Editorial: Dole’s act of desperation
Sen. Elizabeth Dole’s “Godless Amerians” advertisement may well go down as a watershed moment in her bare-knuckles brawl with upstart challenger Kay Hagan.The ad suggesting Hagan is in league with atheists reflects the desperation of Dole’s campaign as she struggles to retain a seat she should have won in a waltz, rather than finding herself in a down-to-the-wire cliffhanger. After all, it was only a few months ago that Democrats were having a hard time even fielding a candidate to take on the popular incumbent. The ad also shows us, once more, the slippery slope candidates inevitably tumble down when they encourage voters to consider “religious tests” for those who would hold office. This is a test expressly shunned in Article VI, section 3, of the Constitution: “No religious test shall ever be required as a qualification to any office in public trust under the United States.”
That’s a point given short shrift in the furor over the campaign ad, as Hagan accuses Dole of a “vile, unbelievable” attack on Hagan’s Christian faith, and the Dole camp responds that the ad is accurate. In reality, the ad has a kernel of truth hidden within a pile of muck. Hagan was feted at a September fundraiser held at the home of Woody Kaplan and cohosted by several other people. Kaplan serves on the advisory panel to a group called the Godless Americans Political Action Committee, which represents atheists and wants to strip references to God from the Pledge of Allegiance and from U.S. currency.
That much is true. What isn’t true is the ad’s melodramatic insinuation that Hagan is involved in some sinister, secret alliance with atheists. Hagan has never advocated stripping “God” from the pledge or the county’s coinage ó and in fact opposes doing so. She has taught Sunday school and serves as an elder in her Presbyterian church. By Friday afternoon, Hagan had filed a lawsuit, as well as issuing her own ad reassuring voters of her religious bonafides.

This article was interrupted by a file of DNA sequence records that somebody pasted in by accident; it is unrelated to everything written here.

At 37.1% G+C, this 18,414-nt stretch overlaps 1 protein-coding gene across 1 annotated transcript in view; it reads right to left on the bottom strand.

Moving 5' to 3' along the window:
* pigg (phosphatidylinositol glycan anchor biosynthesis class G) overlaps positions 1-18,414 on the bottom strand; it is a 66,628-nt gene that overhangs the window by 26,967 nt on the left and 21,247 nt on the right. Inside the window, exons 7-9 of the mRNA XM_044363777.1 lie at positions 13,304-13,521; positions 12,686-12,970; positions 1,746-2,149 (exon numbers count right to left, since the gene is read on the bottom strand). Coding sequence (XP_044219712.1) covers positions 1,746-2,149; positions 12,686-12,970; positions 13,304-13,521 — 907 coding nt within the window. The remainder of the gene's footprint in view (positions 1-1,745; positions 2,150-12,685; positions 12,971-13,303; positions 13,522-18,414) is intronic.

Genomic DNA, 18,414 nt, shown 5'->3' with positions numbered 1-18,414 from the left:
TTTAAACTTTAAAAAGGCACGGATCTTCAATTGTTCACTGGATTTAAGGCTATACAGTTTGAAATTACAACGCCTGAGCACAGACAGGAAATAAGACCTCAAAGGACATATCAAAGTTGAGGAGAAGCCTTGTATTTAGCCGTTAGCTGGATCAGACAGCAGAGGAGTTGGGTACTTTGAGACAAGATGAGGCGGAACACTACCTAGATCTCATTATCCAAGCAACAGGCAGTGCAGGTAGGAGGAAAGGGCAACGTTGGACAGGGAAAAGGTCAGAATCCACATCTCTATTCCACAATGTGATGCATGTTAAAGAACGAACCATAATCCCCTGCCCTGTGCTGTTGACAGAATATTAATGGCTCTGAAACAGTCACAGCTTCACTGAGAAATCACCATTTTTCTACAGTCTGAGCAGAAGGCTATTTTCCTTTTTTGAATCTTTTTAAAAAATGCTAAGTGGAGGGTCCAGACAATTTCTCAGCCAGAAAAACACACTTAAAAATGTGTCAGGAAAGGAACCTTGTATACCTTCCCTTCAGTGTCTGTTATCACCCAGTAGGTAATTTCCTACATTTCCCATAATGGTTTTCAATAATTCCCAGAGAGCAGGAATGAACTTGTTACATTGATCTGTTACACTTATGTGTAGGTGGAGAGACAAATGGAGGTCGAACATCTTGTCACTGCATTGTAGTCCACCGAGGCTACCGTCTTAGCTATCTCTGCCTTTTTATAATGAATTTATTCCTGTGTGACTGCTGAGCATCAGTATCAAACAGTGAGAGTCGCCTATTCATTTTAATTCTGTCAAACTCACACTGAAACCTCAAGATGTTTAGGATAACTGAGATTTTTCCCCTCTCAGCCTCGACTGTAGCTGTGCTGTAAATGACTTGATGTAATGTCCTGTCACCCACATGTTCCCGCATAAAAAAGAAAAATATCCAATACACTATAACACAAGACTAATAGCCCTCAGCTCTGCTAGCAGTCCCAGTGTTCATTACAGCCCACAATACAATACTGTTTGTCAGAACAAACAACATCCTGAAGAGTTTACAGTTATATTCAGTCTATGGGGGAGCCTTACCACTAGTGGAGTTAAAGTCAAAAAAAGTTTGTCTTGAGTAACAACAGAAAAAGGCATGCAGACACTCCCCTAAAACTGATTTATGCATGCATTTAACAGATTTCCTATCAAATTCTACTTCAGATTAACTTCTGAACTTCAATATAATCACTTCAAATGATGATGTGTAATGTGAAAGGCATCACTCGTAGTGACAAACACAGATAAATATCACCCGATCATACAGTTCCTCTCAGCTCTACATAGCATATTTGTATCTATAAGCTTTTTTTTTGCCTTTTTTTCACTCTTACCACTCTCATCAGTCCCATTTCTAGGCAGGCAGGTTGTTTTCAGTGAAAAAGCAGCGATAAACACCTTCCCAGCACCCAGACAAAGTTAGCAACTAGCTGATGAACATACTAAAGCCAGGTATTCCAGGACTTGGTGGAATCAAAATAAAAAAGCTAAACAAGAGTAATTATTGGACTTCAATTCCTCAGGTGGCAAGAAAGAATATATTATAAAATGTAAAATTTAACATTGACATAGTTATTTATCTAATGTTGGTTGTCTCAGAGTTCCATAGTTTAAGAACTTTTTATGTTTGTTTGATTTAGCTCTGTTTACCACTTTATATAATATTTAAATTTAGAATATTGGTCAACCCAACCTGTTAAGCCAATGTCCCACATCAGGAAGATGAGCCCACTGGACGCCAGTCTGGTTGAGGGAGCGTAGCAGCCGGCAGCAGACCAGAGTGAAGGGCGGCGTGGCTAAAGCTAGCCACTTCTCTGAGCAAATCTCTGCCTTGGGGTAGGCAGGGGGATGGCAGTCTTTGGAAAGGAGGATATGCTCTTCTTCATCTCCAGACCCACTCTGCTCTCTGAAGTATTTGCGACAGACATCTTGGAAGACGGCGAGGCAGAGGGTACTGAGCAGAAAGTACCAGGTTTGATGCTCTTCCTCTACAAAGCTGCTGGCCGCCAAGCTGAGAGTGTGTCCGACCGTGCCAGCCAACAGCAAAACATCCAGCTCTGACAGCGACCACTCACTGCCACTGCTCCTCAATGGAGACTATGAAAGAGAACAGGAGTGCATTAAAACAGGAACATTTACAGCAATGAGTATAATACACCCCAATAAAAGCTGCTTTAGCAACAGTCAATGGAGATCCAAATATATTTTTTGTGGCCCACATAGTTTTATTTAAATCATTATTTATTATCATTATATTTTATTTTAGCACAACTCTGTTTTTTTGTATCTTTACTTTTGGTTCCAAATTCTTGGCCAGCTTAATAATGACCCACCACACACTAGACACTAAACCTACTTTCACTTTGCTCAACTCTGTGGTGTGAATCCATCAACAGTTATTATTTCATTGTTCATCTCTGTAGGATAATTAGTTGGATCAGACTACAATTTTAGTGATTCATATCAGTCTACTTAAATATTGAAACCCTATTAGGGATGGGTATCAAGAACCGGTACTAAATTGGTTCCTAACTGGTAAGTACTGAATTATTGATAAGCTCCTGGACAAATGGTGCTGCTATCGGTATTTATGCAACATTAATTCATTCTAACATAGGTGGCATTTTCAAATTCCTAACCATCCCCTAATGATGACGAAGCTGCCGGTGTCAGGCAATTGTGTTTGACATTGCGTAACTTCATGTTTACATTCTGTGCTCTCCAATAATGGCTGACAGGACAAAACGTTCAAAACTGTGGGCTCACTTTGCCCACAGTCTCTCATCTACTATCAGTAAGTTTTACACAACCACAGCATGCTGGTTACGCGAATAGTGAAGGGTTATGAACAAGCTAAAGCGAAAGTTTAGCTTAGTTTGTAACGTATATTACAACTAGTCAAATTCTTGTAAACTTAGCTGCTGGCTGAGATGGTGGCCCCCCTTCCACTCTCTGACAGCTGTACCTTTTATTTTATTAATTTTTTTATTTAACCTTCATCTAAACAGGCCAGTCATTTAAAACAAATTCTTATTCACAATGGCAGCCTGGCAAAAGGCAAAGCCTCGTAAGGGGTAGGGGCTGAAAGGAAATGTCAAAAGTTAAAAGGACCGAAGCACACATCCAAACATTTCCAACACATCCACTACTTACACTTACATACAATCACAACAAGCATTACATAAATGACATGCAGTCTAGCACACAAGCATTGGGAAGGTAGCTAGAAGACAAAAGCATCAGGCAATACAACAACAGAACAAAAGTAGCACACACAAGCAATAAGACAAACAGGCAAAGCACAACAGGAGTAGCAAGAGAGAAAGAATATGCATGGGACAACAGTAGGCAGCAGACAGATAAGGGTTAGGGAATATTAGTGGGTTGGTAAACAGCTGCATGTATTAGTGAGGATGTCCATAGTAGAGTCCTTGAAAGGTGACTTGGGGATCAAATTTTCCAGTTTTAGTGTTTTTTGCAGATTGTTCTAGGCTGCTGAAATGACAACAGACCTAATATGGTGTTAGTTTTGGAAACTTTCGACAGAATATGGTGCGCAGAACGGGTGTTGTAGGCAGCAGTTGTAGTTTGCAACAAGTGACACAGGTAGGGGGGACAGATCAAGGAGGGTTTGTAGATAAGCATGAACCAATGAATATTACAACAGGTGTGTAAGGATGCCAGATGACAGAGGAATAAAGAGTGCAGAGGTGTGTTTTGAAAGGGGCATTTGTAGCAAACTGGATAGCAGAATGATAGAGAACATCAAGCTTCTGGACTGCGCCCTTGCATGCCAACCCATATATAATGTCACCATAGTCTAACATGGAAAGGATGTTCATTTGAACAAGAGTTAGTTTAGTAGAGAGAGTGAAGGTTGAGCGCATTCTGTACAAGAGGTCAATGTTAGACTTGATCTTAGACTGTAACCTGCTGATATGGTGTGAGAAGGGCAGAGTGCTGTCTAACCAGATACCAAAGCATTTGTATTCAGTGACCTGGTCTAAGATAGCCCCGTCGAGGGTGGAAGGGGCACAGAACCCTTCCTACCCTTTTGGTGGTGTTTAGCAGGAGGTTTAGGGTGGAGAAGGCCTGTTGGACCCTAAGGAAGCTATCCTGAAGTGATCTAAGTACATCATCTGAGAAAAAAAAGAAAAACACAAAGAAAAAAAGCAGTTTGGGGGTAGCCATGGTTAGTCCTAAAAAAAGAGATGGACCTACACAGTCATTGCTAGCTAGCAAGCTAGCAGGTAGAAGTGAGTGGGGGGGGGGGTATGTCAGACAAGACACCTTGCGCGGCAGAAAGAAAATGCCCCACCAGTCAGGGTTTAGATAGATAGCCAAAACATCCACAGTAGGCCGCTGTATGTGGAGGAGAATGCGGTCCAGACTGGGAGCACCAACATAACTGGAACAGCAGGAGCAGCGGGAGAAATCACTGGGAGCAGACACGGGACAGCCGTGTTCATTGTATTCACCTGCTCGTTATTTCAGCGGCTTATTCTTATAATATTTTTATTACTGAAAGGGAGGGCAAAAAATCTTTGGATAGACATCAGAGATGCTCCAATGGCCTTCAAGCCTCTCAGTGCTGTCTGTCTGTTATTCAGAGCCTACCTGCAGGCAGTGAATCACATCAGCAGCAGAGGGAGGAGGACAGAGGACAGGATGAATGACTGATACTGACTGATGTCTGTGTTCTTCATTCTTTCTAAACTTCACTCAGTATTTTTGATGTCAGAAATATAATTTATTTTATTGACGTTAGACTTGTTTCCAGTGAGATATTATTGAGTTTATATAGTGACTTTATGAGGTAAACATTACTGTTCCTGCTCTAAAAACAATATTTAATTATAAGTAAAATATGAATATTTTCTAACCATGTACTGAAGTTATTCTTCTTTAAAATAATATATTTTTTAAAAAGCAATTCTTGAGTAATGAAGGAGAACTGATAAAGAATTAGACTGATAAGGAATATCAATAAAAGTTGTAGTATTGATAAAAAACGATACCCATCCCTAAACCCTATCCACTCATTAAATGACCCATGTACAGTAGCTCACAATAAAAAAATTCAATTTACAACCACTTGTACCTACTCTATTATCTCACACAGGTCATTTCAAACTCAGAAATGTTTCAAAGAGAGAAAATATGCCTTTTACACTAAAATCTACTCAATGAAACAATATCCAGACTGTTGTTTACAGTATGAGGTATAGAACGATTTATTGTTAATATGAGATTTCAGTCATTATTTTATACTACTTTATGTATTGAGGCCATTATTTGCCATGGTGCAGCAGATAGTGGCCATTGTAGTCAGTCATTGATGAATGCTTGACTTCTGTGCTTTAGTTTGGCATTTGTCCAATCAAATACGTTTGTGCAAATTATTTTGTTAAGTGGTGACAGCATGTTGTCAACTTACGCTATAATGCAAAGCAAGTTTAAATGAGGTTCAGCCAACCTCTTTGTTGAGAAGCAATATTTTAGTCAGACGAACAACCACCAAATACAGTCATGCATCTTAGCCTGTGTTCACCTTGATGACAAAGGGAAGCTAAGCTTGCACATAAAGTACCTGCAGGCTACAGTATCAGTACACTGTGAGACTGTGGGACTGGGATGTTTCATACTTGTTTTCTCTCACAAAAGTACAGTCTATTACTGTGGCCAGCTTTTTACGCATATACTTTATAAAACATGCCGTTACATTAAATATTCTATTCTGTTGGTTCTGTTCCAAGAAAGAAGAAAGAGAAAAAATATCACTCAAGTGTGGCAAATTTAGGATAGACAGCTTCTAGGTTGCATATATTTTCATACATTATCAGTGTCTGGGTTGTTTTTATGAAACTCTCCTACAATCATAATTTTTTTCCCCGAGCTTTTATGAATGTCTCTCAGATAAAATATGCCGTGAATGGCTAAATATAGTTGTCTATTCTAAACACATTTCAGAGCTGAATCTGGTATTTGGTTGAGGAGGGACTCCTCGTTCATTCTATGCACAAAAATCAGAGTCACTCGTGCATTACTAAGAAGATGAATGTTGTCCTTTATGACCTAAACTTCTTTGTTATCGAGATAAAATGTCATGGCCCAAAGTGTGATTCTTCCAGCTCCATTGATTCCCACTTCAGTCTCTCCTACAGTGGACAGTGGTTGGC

There’s an argument to be made that Hagan showed poor judgment in attending a fundraiser at Kaplan’s house, knowing that she might expose herself to just such an attack. But that’s not the argument raised in the ad. Instead, it attempts to plant the dark seed of doubt in voters’ minds about Hagan’s personal faith. In doing so, it crosses the line into tactics that tarnish Dole and diminish the above-the-fray reputation she once cultivated.
As for what impact, if any, this will have on the race, who knows? Some negative ads are effective; others backfire on the candidate who approved them. It would be a mistake, however, to think that campaign ads don’t have an impact beyond Nov. 4. The body politic ó which includes nonbelievers as well as believers ó reaps what its politicians sow.
Individual voters are free to impose whatever religious test they wish, but the framers of the Constitution foresaw the dangers of institutionalizing such tests as part of the political process. It’s a lesson too easily lost on candidates in their hour of desperation.